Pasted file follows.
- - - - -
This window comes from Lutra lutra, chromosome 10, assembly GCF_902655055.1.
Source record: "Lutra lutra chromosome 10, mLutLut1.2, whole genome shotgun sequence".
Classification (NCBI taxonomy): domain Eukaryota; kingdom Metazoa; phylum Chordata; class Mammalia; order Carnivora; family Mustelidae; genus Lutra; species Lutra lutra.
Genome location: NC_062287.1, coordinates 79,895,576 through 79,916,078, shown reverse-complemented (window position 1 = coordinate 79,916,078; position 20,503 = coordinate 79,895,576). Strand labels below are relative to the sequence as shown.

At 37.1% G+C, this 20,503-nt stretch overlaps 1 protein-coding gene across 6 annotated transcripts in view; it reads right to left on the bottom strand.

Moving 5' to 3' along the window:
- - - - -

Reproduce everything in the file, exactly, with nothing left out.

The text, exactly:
This window comes from Lutra lutra, chromosome 10, assembly GCF_902655055.1.
Source record: "Lutra lutra chromosome 10, mLutLut1.2, whole genome shotgun sequence".
Classification (NCBI taxonomy): domain Eukaryota; kingdom Metazoa; phylum Chordata; class Mammalia; order Carnivora; family Mustelidae; genus Lutra; species Lutra lutra.
Genome location: NC_062287.1, coordinates 79,895,576 through 79,916,078, shown reverse-complemented (window position 1 = coordinate 79,916,078; position 20,503 = coordinate 79,895,576). Strand labels below are relative to the sequence as shown.

At 37.1% G+C, this 20,503-nt stretch overlaps 1 protein-coding gene across 6 annotated transcripts in view; it reads right to left on the bottom strand.

Moving 5' to 3' along the window: